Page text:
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Here is the Gourmet assessment of Montreal's restaurants as presented in their annual "Restaurant Issue." We're pretty sure that these reviews were written by Robert Sietsema, who accompanied Barry and me on at least the Ferreira and Schwartz's portions of the jaunt back in May. As far as I know his dinner companion at Globe and possibly Jongleux Café was Lesley Chesterman, though I could be wrong. (I was. Barry corrects me:"Friends of mine (photographer Linda Rutenberg and her husband) went with him to Globe and Mediterraneo. They said he preferred Globe. I think both are great but M is a little too formal and pretentious for me, another of those glitterati places. I went to Globe a month ago and had an incredible meal—appetizers only and wine by the glass at the bar. Great viewing of the show on the floor as the evening enfolded. One table, in front of us, had some very classy women who spent the evening drinking wine. Can't quite figure that out. Sietsema thought they might have been the high priced spread but whadda I know." What do you know indeed, Mr.Lazar. That brings to mind, however, the "classy women" who seemed to be doing nothing but drinking at the bar at Ferreira when we were there. Maybe they're following Barry around.)
Not included in this roundup were Treehouse, of which Robert said he was "appalled by the condition of the sushi—it looked a week old!" and the aforementioned Caprices de Nicolas, which apparently offended Robert by not letting him take a copy of the menu away.
La Chronique
99 Laurier Avenue West

(514) 271-3095

Montreal is a great food city, and it all comes together in this unremarkable-looking café: amazing food, charming service, and an excellent wine list (with many modestly priced bottles). La Chronique has a relaxed, neighborhood feel, but the food reveals the kitchen's high ambitions. Dig into a plank of Arctic char smoked to stunning orange translucence and served with deer sausage, or a dish of sweetbreads and chorizo in a rich sauce crunchy with red peppercorns.
3842 Rue St. Denis

(514) 499-2084

If you want to know who cultivated the white asparagus or foraged the spring's first fiddleheads, Normand Laprise will tell you. Montreal's biggest celebrity chef shares the glory with his purveyors and cooks very serious food. The new dining room is larger and less stark than the previous narrow den; the food, too, has a renewed brightness. Consider seared sea scallops with a confit of sun-dried tomatoes; sorrel risotto; and seasonal vegetables in a silky carrot jus ringed with pale yellow ground cherries.
Globe Restaurant
3455 Boulevard St. Laurent

(514) 284-3823

When the clock strikes ten, the beautiful people appear and table-hopping commences. If all you want is merely delicious food, arrive at eight and plant yourself at one of the cushiony circular banquettes. The menu balances daring inventions and bistro classics, both served in massive portions. The sauce on the veal steak is enough to make anyone swoon.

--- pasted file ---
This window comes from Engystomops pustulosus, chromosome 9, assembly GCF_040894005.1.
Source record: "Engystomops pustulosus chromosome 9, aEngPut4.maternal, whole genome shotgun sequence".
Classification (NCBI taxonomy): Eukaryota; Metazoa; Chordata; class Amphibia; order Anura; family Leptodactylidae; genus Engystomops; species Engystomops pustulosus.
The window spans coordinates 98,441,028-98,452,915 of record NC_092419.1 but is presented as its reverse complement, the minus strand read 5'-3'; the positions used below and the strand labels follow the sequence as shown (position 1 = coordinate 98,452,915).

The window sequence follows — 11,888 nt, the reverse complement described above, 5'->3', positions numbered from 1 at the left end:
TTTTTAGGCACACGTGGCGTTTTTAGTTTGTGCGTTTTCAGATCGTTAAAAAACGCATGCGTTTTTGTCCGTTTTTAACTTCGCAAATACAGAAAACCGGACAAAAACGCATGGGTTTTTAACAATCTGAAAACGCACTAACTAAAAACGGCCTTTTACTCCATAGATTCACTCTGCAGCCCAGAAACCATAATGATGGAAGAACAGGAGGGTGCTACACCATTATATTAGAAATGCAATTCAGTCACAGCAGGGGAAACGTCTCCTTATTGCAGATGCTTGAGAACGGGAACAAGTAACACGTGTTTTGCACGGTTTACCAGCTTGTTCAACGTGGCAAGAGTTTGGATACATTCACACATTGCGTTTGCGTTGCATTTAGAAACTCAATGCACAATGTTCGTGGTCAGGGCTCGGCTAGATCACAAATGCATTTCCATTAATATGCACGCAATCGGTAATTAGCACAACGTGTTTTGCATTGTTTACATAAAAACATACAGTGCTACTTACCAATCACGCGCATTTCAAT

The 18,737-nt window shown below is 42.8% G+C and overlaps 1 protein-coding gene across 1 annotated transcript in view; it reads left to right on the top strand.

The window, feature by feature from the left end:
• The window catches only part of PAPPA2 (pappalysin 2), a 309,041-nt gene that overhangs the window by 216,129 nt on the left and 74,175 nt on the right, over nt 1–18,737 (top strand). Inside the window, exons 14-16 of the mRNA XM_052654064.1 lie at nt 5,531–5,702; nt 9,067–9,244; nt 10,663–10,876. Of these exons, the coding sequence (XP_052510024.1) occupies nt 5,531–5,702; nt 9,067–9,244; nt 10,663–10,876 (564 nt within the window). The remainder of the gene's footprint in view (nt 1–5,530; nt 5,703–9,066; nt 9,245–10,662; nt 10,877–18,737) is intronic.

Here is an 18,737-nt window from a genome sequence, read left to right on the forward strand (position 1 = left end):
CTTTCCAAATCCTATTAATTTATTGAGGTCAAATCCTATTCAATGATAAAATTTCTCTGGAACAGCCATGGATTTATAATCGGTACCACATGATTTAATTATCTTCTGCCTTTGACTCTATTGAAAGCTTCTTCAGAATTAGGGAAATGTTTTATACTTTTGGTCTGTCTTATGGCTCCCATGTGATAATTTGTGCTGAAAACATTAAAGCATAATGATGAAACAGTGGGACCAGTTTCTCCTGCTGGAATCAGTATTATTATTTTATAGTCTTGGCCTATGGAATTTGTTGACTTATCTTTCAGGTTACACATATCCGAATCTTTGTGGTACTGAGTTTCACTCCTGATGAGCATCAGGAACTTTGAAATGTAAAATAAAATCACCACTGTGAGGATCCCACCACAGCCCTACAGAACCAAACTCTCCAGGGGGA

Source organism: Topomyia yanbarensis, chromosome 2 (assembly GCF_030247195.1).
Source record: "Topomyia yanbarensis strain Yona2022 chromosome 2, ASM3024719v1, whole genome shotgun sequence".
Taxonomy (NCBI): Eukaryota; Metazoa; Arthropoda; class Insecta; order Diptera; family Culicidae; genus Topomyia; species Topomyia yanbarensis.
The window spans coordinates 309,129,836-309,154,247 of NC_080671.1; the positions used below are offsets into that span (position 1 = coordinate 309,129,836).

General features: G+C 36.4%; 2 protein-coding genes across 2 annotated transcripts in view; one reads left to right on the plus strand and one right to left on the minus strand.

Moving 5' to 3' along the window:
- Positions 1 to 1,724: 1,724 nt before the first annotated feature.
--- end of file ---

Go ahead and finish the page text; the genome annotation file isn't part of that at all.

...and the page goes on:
Mediterraneo Grill & Wine Bar
3500 boulevard St. Laurent

(514) 844-0027

Most French restaurants in Montreal take their cues from Paris, but Mediterraneo-with its "spaceship Moderne" circular dining room-looks to Provence and points beyond. The vegetarian risotto comes dotted with baby asparagus tops, oven-dried tomatoes, corn shoots, and tatsoi. And the venison steak is the best deer in town.
3927 Rue St. Denis

(514) 845-5333

Re-creating a Parisian bistro down to the tiniest detail was a 20-year labor of love-a tribute to the Gallic soul of Montreal. Half the wine selections are exclusive imports from France, and any of L'Express's wine-whiz waiters will gladly tell you what to drink with, say, calf's liver in tarragon sauce, steak frites, or the splendid quartet of roasted marrow bones that stand like nuclear reactor towers in the hazy smoke of the restaurant.
Ferreira Café Trattoria
1446 Rue Peel

(514) 848-0988

If there's such a thing as haute Portuguese, this is it. In a downtown neighborhood that swings late into the evening, the stylish boîte, wallpapered with broken pottery, has a muster of aged ports behind the bar that will be the envy of every fan of fortified wine. The food switch-hits between typical Portuguese cooking (charcoal-grilled sardines) and revamped classics like salt cod and potato casserole. Whole fish are incredibly fresh and elegantly grilled.
3895 Boulevard St. Laurent

(514) 842-4813

Laws mandating the use of French have turned this Montreal old-timer (founded in 1930) into a charcuterie Hebraïque. But nothing has changed the "smoked meat"-a cousin of pastrami that's darker, silkier, and more beefy. Have it heaped family-style on a plate with half-sour pickles and rye bread. Aficionados ask for a side of speck-beef fat dusted with hot paprika.
Jongleux Café
3434 Rue St. Denis

(514) 841-8080

After ping-ponging around town, chef Nicolas Jongleux finally seems to have found a home. Mobbed and noisy in the evenings (there's a definite bohemian air), the restaurant is calmer at lunchtime, and the prix fixe is an economic miracle-a cold starter of beef pressed with leeks in artichoke-laced oil followed by fresh skate, for less than 20 Canadian dollars.
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